BC's Indigenous Public Post-Secondary Institute

RNET-235 - Wind Turbine Maintenance - 5.00 Credits

RNET-235 - Wind Turbine Maintenance - 5.00 Credits

Course Details
This course represents an immersion in the practices of the Wind Turbine industry regarding planning, site preparation, foundation installation, tower construction, nacelle installation, blade installation and commissioning of wind turbines. This course exposes the student to the various mechanical components used to control turbine operation, which includes a comprehensive survey of the current technologies and systems to effect YAW control, pitch control, braking systems, emergency egress equipment and their supporting systems. There will be coverage of the concepts and operation of Supervisory Control and Data Acquisition (SCADA) systems as they apply to the wind energy industry.
Part of the:
  • CAREER TRAINING (ENVIRONMENTAL STUDIES) Department
  • Prerequisites : RNET CORE Year 1
    Corequisites : RNET-236 , RNET CORE Year 1
    Course Outline
    Instructors Qualifications: Relevant Master’s Degree and at least 5 years relevant experience
    Office Hours:
    Contact Hours: 75
    Student Evaluation
    Procedure:
    Assignments 50-70%, Final 30-50%, Total 100%. Grading procedures follow NVIT policy.
    Learning Outcomes:

    Upon successful completion of this course students should be able to:



    • understand the history and development of the wind energy industry in Canada; how it is regulated' how it compares internationally, as well as, evaluate the advantages and disadvantages of wind power technology;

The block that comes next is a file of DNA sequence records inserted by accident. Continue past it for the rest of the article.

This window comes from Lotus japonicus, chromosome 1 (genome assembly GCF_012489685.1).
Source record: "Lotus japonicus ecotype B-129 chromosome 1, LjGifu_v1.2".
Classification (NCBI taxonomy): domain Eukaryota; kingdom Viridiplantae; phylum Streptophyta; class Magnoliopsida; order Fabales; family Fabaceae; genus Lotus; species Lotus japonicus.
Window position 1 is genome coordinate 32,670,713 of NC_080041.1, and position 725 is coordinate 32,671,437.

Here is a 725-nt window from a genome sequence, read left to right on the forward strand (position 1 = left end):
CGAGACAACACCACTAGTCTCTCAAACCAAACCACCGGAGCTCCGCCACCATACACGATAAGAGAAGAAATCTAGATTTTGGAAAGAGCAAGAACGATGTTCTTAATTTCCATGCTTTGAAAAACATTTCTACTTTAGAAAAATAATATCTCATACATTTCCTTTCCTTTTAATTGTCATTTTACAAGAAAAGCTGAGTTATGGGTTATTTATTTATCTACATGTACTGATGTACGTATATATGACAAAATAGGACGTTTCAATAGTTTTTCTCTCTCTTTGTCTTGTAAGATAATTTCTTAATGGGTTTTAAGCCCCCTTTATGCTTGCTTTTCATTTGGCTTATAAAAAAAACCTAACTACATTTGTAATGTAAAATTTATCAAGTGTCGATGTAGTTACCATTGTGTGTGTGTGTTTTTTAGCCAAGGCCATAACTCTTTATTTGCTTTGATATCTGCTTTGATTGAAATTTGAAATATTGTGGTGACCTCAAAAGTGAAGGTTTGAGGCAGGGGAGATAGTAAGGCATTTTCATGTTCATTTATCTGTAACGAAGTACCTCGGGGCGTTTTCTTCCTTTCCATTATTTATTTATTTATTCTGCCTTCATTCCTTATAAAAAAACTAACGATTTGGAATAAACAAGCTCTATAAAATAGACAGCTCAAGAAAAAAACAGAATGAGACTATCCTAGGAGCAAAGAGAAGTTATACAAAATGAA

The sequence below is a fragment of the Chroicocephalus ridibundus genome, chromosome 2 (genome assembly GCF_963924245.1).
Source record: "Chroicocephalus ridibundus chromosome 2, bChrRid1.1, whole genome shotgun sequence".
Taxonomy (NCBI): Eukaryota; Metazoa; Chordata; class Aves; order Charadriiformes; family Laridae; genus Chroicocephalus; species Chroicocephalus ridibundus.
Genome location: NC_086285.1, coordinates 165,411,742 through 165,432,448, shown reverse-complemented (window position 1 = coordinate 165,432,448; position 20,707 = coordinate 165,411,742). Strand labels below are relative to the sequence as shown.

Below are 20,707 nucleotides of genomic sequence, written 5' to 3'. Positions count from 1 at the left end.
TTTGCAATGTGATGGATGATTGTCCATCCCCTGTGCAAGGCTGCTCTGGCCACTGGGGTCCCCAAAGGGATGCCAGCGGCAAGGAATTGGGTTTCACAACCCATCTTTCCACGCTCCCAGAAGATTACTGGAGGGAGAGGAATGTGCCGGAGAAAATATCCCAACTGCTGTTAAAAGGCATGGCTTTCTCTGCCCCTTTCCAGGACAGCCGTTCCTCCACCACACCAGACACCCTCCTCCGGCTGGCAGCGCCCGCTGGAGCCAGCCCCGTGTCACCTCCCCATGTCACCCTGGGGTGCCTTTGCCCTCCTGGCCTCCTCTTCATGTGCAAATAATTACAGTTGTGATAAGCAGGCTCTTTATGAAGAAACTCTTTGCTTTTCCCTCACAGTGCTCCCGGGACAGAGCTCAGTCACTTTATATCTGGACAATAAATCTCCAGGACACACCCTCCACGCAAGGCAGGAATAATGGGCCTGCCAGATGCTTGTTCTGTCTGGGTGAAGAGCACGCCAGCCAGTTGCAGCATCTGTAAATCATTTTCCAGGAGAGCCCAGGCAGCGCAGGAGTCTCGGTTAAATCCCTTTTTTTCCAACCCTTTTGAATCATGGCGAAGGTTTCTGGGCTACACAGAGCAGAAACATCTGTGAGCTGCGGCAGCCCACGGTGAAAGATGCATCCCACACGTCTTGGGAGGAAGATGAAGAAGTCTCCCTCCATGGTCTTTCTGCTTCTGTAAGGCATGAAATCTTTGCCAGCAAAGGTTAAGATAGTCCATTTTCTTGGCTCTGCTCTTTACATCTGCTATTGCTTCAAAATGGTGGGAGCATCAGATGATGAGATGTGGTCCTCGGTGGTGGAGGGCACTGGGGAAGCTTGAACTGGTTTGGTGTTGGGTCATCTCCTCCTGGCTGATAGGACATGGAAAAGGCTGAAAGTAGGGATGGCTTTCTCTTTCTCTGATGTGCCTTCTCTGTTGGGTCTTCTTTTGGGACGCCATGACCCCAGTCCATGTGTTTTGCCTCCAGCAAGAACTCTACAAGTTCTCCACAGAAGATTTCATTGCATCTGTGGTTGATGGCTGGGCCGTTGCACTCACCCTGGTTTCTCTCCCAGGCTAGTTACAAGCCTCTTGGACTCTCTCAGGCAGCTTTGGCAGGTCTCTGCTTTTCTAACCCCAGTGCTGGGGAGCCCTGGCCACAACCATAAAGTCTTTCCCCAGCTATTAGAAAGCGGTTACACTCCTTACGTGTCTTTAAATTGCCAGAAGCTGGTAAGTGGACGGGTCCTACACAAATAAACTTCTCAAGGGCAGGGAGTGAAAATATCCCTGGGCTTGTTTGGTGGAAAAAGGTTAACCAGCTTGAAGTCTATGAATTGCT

• ·outline the characteristics of wind energy and the concepts associated with how wind energy is assessed and harvested;

    • demonstrate how geographic elements play into different turbine models with respect to rotor diameter, power output, and cut-in/cut-out speeds for a range of wind speeds;

    • list the major components of horizontal and vertical axis wind turbines and identify wind turbines and generators by physical attributes;

    • describe a typical wind farm environment and the duties of a wind energy maintenance technician;

    • become familiar with accepted standards related to the siting, design, installation, and government regulations affecting wind turbine installations;

    • understand the operational parameters of wind turbines (mechanical, electrical, control, braking systems, air flow characteristics, blade efficiencies, generators, gear boxes);

    • analyse the function of PLCs, hydraulic systems, directional control devices, pressure and flow control devices in wind turbines;

    • contrast the functional principles of gearbox type versus gearless wind turbines;

    • study various wind turbine tower designs, analysing their advantages and disadvantages; and



    • outline common wind turbine operational and component faults to effectively troubleshoot a variety of problems.

    Text and Materials:
    Other Resources:
    Transfer Credits: For more information visit: www.bctransferguide.ca
    Other Information: